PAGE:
Sind wir noch Freunde?

Gepostet 2017-08-23 10:49:15

Exhibition “Wir waren Freunde / Olimme ystäviä” in Arktikum, Provincial Museum of Lapland, Finland. c) Lapland Dark Heritage


Displaying the Difficult History of the German presence in Finnish Lapland, 1941-44
In the Second World War, Finland allied with Germany in the war against Soviet Union. The end of the alliance lead to a conflict. Still after 70 years, Finns face difficulties in acknowledging and engaging with this period of time. This is illustrated particularly well in the recent exhibition “Wir waren Freunde / Olimme ystäviä” (in English “We were friends”) at the Provincial Museum of Lapland in Arktikum, Rovaniemi. The exhibition covered the experiences of both local residents and the German soldiers posted in Lapland from 1940-44, and ran from April 2015 to January 2016. The exhibition received mainly positive feedback from both media and museum visitors, but also other, equally strong but negative (and sometimes surprising) reactions.

 

Example of the military material that can be found in Finland. c) Lapland Dark Heritage

However, the marketing material of the exhibition included matchboxes with the text “Wir waren Freunde”; the box colored black with the text itself in old-style red font. The matchboxes inspired powerful reactions in local people, and were banned after the mayor of Rovaniemi had asked the museum to cease distributing the matchboxes. In this presentation, we discuss the exhibition process and its critical points, which are reflected in interviews with the museum staff as well as in the responses to the exhibition, which were collected in the form of visitor exit survey that resulted over 400 answers. We discuss the case as dark heritage and difficult history that continues to be sensitive issue in the local cultural heritage politics.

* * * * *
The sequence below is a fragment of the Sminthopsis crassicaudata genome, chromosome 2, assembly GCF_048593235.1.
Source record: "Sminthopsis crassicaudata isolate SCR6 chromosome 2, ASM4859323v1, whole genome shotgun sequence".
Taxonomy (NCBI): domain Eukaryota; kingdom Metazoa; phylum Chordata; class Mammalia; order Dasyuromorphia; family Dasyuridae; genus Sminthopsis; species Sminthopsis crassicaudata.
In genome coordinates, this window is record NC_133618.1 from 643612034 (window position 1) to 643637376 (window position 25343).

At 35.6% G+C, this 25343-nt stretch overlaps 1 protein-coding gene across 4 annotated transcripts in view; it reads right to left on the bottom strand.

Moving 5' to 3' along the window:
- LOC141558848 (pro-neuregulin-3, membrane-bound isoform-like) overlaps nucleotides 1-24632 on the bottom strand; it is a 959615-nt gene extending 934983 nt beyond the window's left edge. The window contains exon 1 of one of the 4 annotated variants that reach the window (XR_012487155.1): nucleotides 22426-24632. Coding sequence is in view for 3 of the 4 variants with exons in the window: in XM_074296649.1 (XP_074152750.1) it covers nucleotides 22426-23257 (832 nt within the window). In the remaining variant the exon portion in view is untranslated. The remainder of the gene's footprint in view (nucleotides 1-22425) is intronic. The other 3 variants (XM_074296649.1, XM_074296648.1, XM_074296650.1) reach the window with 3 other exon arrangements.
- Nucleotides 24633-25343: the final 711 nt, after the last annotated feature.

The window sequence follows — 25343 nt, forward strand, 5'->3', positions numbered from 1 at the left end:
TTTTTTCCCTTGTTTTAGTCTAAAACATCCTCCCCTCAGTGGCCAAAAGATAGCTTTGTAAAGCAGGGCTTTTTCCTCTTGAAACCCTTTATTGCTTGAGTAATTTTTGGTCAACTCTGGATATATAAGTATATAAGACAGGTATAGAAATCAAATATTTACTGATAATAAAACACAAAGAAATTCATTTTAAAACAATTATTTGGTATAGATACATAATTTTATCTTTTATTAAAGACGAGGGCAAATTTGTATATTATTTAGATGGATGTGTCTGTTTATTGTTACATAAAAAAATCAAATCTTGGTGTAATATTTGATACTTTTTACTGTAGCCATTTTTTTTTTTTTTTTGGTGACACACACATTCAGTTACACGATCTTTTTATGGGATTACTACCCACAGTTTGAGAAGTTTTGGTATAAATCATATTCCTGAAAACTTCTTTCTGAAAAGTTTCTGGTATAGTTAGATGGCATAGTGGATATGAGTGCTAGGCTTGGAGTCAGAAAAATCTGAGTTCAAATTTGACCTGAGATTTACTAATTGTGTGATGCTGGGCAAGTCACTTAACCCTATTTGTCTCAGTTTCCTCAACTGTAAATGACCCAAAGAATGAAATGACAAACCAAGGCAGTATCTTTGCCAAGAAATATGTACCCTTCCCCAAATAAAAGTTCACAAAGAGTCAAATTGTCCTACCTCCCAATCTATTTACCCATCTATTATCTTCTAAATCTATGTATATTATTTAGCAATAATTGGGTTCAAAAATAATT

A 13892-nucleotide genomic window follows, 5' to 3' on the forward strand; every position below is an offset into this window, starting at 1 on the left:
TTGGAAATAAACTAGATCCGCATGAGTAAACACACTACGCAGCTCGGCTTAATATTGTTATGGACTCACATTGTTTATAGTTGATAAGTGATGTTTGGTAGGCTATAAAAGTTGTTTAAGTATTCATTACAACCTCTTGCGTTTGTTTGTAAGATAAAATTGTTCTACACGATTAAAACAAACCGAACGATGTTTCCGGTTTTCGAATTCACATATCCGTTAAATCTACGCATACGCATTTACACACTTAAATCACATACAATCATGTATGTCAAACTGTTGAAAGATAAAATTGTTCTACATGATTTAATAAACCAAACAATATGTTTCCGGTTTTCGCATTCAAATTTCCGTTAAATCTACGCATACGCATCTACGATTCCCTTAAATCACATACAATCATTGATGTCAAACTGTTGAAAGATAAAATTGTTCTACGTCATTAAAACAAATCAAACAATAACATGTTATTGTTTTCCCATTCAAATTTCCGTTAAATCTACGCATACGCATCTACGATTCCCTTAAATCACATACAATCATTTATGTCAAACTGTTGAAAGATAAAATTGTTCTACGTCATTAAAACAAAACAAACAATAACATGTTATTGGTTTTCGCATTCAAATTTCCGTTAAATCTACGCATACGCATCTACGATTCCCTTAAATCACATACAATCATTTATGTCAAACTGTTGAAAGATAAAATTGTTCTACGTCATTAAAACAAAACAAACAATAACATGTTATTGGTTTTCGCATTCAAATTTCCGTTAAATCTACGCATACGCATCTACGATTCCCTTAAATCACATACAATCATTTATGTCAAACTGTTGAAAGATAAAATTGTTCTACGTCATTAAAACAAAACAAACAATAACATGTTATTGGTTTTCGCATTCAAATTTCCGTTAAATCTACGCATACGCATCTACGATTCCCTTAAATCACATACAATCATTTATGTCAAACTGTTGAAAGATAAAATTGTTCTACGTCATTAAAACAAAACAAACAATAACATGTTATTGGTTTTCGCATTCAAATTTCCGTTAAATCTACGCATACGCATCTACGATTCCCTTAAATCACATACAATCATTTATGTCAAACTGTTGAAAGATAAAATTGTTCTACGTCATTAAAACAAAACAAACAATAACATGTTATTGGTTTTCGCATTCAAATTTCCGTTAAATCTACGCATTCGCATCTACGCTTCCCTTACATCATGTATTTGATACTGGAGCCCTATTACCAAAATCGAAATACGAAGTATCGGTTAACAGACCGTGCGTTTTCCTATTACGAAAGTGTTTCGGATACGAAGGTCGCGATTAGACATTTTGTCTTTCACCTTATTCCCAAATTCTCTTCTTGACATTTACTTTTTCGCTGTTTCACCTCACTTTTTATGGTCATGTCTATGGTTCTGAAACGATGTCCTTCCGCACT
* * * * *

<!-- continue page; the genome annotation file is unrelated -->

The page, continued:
Dr. Suzie Thomas is university lecturer in museology at the University of Helsinki. On this project, Suzie is particularly interested in researching the collecting, retrieval and trade of objects and material connected to the German presence in Lapland.

Dr. Eerika Koskinen-Koivisto is an ethnologist / folklorist and works as a Postdoctoral Researcher at the University of Jyväskylä. In this project Eerika interviews local people about their knowledge on German sites and remains, and observes sites, objects, and landscapes of Lapland.

Mirkka Hekkurainen, BA, is a post-graduate student at the University of Helsinki. Mirkka is an ethnologist who handles the social media of the project and is interested in participatory ethnography.

darkheritagelapland[at]gmail.com / http://blogs.helsinki.fi/lapland-dark-heritage/

Konversation wird geladen